One California County To Vote On New Gas Station Construction Ban



As California moves through yet another record-setting wildfire season in 2021, it’s no wonder that climate change is on many residents’ minds. In March, 2021, Petaluma, California became the first city in the U.S. to ban two things: New gas station construction and adding additional fuel pumps to existing gas stations.  

While the U.S. has not been as quick as many other countries in switching from piston-powered to electric vehicles, California is nevertheless the state with the greatest number of EVs currently on the road. If you know anything about the Golden State, that likely comes as no surprise.  

Still, one of several pain points for consumers in adopting EVs is the current lack of sufficient infrastructure to support widespread EV use. After Petaluma put its bans in place, Sonoma—the county where Petaluma is located—began to explore the idea of implementing a county-wide ban that mirrors Petaluma’s in July. The county plans to vote on a final resolution regarding such a ban this September.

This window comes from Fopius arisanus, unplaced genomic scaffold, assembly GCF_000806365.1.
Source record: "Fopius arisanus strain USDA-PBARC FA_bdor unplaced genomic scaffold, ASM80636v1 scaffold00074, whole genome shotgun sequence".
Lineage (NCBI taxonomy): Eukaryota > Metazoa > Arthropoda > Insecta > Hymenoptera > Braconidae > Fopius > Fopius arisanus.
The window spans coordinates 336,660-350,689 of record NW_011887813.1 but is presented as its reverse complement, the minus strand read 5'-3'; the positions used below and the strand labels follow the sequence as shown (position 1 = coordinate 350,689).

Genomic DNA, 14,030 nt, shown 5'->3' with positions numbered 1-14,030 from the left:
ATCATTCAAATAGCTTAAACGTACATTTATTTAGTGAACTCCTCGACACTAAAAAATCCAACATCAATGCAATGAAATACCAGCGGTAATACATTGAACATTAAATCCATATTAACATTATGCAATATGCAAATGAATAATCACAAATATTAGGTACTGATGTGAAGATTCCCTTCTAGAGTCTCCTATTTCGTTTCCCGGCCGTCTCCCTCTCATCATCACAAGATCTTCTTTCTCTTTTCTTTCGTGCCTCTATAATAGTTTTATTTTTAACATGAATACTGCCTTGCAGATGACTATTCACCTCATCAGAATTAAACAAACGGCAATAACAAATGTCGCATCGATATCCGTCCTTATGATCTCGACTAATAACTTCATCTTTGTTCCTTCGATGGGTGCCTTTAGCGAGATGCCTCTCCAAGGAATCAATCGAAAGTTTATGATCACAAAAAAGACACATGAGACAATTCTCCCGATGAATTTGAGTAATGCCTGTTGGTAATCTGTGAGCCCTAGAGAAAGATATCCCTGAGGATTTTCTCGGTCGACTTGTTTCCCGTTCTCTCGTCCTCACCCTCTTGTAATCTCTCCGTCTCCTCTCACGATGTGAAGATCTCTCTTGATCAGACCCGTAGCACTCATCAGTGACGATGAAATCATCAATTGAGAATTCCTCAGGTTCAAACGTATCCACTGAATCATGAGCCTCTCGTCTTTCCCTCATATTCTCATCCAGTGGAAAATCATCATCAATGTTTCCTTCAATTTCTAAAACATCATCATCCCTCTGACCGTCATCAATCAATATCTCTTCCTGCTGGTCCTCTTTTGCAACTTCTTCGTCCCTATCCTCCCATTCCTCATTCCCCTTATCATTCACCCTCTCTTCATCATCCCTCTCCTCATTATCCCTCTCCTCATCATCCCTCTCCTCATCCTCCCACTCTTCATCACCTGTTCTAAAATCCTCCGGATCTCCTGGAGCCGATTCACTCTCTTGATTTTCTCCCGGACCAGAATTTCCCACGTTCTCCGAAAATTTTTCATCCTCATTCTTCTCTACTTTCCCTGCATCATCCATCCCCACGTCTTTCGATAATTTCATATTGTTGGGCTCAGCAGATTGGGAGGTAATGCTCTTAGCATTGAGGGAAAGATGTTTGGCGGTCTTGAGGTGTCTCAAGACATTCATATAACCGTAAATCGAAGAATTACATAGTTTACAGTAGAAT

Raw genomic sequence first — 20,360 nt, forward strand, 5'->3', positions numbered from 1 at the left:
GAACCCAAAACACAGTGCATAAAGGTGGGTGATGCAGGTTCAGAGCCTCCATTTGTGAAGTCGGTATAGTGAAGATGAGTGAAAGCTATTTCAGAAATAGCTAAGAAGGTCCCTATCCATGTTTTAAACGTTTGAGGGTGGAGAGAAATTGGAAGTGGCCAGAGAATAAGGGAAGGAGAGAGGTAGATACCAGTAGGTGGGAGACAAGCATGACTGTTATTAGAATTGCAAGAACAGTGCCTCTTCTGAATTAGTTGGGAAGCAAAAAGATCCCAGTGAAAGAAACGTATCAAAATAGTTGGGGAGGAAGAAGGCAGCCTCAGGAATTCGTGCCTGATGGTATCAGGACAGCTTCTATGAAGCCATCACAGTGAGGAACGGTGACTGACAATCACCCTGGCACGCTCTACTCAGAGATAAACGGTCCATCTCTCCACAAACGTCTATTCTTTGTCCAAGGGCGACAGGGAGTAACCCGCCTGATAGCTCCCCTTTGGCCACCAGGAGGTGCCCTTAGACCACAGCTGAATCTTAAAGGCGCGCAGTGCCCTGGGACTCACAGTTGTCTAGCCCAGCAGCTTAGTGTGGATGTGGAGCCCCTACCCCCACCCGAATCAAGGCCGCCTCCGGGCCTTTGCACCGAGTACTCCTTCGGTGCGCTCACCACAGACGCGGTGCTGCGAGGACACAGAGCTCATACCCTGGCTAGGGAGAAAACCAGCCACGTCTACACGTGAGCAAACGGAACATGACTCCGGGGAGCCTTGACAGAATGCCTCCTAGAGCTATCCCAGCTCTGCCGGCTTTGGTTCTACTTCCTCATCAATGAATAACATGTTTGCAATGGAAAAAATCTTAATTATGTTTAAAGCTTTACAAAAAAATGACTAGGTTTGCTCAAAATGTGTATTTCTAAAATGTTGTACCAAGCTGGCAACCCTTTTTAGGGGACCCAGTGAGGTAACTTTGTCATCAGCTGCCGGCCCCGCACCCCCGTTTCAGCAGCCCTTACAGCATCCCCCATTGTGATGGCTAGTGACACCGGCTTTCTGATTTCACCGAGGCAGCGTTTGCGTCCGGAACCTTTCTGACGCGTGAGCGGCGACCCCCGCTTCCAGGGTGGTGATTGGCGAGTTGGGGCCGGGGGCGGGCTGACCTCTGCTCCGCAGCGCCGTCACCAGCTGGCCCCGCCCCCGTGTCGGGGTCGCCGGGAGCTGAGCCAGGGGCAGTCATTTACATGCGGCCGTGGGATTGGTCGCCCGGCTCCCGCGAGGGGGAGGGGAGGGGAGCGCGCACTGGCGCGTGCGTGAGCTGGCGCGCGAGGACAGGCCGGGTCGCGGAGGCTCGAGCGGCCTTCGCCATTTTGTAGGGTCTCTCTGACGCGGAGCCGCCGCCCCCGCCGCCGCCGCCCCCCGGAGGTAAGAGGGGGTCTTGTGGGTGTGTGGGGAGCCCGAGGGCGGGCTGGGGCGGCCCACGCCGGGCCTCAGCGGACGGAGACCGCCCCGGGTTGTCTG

Student activists have pushed hard in favor of this ban. To proponents, the reasoning is simple: Petaluma has all the gas stations it needs to support the piston-powered vehicles that currently live there and/or drive through the area. It doesn’t need more. Similarly, proponents within Sonoma County feel the same way about the larger area. 

What the area could use, instead, is greater investment in electric vehicle infrastructure. By banning new construction of gas stations and pumps for existing stations, proponents hope to encourage greater investment in strengthening alternative energy infrastructure, such as EV charging stations.  

Sure, Petaluma may be one city, and Sonoma may be a single county—but every change has to start somewhere. While they haven’t explicitly said that it’s the case, it’s quite reasonable to think that supporters also hope to be an example to other cities, towns, counties, and states that are concerned about climate change. Shifting gears may be tough, but once you get moving, momentum is a powerful driver. 



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